In the days after an NBC News investigation revealed problems with a major hospital’s handling of a suspected child abuse case, members of the hospital’s medical staff criticized senior administrators and demanded changes, according to several people who attended a series of internal staff meetings.
The article, published last week, detailed the case of Dr. John Cox, a former emergency room physician at Children’s Wisconsin, who was charged with abusing his 1-month-old daughter, based largely on medical reports from child abuse specialists at his own hospital. More than 15 other medical experts who treated the baby or later reviewed the case concluded that the hospital’s child abuse team made serious errors, but Child Protective Services took her anyway, NBC News reported.
The reporting sparked public backlash aimed at Children’s Wisconsin and state child welfare authorities — including from within the hospital.
Several physicians told administrators during a series of staff “listening sessions” held in response to the reporting that they had serious concerns about the work of the hospital’s child abuse specialists, and some asked for an external investigation of their practices, according to four Children’s Wisconsin doctors who attended the meetings and spoke to a reporter on the condition of anonymity.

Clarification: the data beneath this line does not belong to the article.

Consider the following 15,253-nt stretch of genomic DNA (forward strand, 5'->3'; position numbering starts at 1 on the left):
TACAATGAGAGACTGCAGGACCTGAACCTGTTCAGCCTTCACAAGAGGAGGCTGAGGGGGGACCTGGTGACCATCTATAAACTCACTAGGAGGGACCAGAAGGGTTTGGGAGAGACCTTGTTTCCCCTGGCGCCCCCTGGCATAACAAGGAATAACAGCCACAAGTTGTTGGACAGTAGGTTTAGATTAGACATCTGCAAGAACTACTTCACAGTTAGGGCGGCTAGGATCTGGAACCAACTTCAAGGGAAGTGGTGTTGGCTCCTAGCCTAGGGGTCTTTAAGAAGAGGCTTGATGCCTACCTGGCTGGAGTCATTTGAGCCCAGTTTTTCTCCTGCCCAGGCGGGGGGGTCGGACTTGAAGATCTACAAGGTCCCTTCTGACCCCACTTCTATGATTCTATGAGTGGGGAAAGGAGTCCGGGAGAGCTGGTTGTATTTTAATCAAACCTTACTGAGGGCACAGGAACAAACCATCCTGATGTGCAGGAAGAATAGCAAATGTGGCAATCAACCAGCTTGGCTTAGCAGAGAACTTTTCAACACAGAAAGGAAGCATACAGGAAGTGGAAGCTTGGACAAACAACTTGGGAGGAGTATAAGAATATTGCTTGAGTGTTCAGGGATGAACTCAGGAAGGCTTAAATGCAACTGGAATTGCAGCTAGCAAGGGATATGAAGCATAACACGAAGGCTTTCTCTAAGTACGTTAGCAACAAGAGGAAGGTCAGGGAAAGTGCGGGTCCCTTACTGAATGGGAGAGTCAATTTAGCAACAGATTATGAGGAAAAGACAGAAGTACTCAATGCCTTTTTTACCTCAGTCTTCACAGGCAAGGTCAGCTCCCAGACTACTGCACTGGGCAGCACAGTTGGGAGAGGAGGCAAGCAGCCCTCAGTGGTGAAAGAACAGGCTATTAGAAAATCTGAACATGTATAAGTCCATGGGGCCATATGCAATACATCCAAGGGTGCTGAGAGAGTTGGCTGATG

Numerous physicians from across the hospital have spoken out at the meetings, attendees said, including cardiologists, neonatologists and infectious disease specialists.
At one internal meeting this week, some Children’s Wisconsin doctors told administrators from the Medical College of Wisconsin — which employs physicians who practice at the hospital — that without swift policy changes, they would hesitate to bring their own children to the hospital following accidental injuries, fearing that a medical mistake or overreaction could lead Child Protective Services to break their families apart.